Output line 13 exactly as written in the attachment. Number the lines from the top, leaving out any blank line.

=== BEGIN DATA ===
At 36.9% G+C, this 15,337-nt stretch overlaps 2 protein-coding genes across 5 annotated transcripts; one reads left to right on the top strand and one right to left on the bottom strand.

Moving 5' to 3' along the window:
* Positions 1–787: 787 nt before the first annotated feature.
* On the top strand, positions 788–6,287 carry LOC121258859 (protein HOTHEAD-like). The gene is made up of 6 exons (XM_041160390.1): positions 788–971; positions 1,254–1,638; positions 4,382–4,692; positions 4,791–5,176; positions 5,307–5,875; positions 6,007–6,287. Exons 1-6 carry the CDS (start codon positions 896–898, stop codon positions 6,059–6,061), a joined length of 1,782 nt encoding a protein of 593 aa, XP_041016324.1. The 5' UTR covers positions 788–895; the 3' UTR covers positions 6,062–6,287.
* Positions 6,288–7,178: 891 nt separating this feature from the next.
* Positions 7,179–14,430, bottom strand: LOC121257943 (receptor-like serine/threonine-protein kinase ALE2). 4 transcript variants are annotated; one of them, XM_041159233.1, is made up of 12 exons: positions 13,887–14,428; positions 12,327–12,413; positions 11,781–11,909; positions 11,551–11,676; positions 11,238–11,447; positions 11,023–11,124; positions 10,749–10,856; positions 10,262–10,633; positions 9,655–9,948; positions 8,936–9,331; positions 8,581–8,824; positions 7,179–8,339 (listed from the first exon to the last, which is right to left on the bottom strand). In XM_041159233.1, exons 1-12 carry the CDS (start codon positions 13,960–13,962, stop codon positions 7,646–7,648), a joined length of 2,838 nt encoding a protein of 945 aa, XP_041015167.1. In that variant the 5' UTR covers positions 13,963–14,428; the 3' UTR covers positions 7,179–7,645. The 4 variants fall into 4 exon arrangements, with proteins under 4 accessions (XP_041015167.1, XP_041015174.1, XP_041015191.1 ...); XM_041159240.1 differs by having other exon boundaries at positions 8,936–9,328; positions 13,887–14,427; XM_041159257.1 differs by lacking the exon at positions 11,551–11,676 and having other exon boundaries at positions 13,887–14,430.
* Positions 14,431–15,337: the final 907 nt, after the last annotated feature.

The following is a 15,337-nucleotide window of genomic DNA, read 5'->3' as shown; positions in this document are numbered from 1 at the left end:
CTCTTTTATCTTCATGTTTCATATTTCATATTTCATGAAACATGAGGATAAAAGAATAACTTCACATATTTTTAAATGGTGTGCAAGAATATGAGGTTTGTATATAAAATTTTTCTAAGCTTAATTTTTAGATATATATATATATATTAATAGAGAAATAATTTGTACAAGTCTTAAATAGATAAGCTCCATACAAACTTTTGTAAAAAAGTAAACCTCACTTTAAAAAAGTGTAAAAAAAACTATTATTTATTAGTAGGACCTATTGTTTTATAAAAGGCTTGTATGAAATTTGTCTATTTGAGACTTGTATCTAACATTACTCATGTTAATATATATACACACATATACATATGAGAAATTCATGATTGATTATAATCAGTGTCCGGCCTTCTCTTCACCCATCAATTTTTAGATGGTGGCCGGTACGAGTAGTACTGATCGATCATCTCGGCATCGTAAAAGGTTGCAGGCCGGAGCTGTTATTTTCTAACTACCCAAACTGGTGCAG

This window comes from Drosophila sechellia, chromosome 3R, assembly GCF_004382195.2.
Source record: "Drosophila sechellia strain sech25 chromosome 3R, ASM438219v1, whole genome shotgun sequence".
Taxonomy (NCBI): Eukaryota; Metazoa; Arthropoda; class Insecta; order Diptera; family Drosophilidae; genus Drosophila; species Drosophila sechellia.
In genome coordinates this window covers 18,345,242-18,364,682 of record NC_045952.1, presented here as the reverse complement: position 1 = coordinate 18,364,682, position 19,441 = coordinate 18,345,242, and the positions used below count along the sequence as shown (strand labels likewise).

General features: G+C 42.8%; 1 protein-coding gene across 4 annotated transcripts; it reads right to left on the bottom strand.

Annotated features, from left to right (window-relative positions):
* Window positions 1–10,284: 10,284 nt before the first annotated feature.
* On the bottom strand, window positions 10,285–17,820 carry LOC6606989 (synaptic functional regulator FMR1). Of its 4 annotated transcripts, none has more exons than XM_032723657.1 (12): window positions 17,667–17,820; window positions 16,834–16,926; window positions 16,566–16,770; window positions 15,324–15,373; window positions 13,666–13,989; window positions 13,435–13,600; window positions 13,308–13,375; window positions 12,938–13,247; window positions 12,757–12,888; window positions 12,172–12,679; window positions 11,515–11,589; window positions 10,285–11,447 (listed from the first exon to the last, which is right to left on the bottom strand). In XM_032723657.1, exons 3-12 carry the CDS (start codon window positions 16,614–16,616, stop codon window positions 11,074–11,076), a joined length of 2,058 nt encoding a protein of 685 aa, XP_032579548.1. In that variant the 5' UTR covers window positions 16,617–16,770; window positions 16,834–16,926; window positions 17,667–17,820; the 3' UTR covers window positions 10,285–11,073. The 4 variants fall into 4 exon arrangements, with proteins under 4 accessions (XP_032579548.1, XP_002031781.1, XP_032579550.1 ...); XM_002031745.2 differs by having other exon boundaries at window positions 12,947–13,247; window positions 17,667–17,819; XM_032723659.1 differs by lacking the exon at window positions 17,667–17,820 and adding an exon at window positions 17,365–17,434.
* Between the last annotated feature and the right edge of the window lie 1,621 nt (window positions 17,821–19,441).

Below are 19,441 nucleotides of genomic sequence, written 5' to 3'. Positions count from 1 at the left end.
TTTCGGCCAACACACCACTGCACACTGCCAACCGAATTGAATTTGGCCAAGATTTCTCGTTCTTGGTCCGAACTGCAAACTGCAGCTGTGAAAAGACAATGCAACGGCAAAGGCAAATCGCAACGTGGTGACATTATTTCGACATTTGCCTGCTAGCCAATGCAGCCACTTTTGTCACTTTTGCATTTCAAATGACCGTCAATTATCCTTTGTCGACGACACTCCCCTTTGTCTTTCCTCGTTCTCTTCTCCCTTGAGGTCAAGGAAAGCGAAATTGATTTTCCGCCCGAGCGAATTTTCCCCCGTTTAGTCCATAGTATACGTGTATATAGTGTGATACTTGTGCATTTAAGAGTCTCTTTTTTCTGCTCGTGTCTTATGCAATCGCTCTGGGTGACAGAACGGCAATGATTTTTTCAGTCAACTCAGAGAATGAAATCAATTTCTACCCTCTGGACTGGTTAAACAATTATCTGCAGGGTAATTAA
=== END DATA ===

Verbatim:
In genome coordinates this window covers 18,345,242-18,364,682 of record NC_045952.1, presented here as the reverse complement: position 1 = coordinate 18,364,682, position 19,441 = coordinate 18,345,242, and the positions used below count along the sequence as shown (strand labels likewise).